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Canine Behavior/16 mo. old bulldog aggressive towards MOST other dogs


My 16 month old bulldog absolutely loves people and has never been aggressive towards anyone he has met. I also have a two year old mastador that he gets along well with. There has never been a serious fight between the two of them (only some rough playing). He also recognizes our mastador as the alpha male and has never challenged him. He was often around other dogs as a young puppy and although he was always clearly the alpha, had never attacked or been overly aggressive to another dog. However, as he continues to get older, he has made it clear he does not like other dogs. He will not charge but as soon as he senses another dog expressing dominance, he will act on his impulses (usually biting the other dogs neck/scruff). It makes me sad because our mastador is extremely friendly to any other living thing and because of the bulldog has often had to miss out on socializing with other dogs; which is something he used to do all the time. I am planning on taking the bulldog to some sort of obedience training specialized to his needs but wanted to know what actions I could take to improve the situation. We walk and run our dogs several times a day so I am sure his aggression does not stem from lack of exercise. Both of our dogs also receive plenty of love and attention. They are truly part of my family. I want my bulldog to be equally as loving to dogs as he is to people. Any insight you could provide would be much appreciated. Thank you!!!

You must be QUITE CAREFUL about where you "take" your dog for "training".  He needs a growl class.  This is a specialized environment for dogs with issues toward other dogs or on leash in general.  It must be conducted by a highly trained and experienced PROFESSIONAL, not just a dog trainer.  I suggest you call the veterinary hospital in your geographical area and ask for referral to a certified applied animal behaviorist.  Or you can check the sites below.  I would like to see this dog be evaluated by a professional who might then know of a specialized training venue.  Taking him to any ordinary "obedience" class could be disastrous.

Meanwhile: any SUCCESSFUL "statement" of dog to dog communication (not necessarily dominance related, either) has to be avoided.  The dog will learn more and more about how to "do" it if it succeeds, and this means YOUR reaction also.  It is normal to become alarmed, agitated, anxious when one's dog behaves "badly" on leash.  However, such reaction is counter productive.  I suggest that each time the dog BEGINS to demonstrate unwanted behavior toward an approaching dog, you stop, circle the dog (as if following a large hoola hoop) until you have his attention (left, right, etc.), then stop, ask for "sit" (PROVIDING his attention is now on YOU), praise and go forward.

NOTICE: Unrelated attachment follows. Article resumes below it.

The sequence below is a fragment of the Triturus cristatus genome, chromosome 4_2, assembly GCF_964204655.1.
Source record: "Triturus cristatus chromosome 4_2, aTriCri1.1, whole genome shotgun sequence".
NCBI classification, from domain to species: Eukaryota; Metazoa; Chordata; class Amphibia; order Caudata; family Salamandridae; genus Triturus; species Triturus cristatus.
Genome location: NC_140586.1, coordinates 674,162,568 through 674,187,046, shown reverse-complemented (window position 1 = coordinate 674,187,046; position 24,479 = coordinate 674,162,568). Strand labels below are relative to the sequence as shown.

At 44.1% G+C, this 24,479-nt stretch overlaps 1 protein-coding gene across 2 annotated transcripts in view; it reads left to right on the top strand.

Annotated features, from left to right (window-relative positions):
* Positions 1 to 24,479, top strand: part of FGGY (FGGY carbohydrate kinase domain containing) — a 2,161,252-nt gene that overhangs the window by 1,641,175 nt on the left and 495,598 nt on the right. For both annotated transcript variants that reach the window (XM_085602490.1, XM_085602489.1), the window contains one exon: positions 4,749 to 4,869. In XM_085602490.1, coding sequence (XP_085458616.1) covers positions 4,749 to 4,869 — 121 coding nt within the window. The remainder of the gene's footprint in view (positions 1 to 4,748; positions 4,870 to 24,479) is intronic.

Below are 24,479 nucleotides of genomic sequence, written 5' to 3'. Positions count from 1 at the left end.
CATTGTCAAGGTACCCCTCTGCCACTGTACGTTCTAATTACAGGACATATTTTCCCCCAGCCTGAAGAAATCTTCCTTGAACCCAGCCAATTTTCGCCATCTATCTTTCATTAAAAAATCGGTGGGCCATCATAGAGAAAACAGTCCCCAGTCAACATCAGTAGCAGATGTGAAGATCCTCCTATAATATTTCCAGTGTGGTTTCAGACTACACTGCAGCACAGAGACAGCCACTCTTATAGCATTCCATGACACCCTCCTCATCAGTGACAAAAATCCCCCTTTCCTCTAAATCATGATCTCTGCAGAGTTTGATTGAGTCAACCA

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Jill Connor, Ph.D.


I have spent my entire professional life rehabilitating the behavior of the domestic dog and I can answer any question regarding any behavior problem in any breed dog. I have answered more than 5,000 QUESTIONS on this site in the past (almost) eight years. If you are a caring, committed owner and need advice, I'm here for you. I am personally acquainted with my colleagues (Turid Rugaas, Ian Dunbar, etc.) who were members of an elite group in EGroups that I founded: K9Shrinks. THERE ARE NO QUICK FIXES for serious behavioral issues; not only is it unprofessional to offer same, it is also unethical. IF I ASK YOU SUBSEQUENT QUESTIONS, I NEED YOU TO INTERACT WITH ME. More information equals more credible answers and a more successful outcome. If you want ANSWERS THAT WORK, participate in any way I request. I'm quite committed to working on this site for YOUR benefit and the benefit of YOUR DOG. Help me in any way you can.


30 years of solving serious behavior problems in domestic dogs; expert in dog to human aggression; Internet columnist for for 5 years; former radio talk show host, WHPC.FM, Garden City, NY "Bite Back" (1995 through 2000). List owner, international animal behavior experts, Seminar leader: "Operant Conditioning and Learning"; "Aggression in The Domestic Dog"; "Solving Problem Behaviors" -- conducted for various training facilities on Long Island from 1993 through 2000. Former clinical director of "Behavioral Abnormalities" in conjunction with Mark Beckerman, DVM, Hempstead, New York.

Member, APDT (UK); Psychologists in Ethical Treatment with Animals

Harcourt Brace Learning Direct: "The Business of Dog Training" "The Fail Safe Dog: Brain Training, not Pain Training"

Ph.D., UC Berkeley

Past/Present Clients
Board of Directors: Northeast Dog Rescue Connection; The Dog Project; Sav-A-Dog Foundation; etc. Pro Bono counselor: Little Shelter Humane Society My practice is presently limited to forensics. I diagnose cause of dog bite, based upon testimony before the Court, for attorneys and insurance companies litigating dog bites, including fatal injuries. I also do pro bono work for bona fide rescue organizations, humane societies, et al, regarding such analysis in an effort to obtain release for dogs being held for death in municipal shelters in the US.

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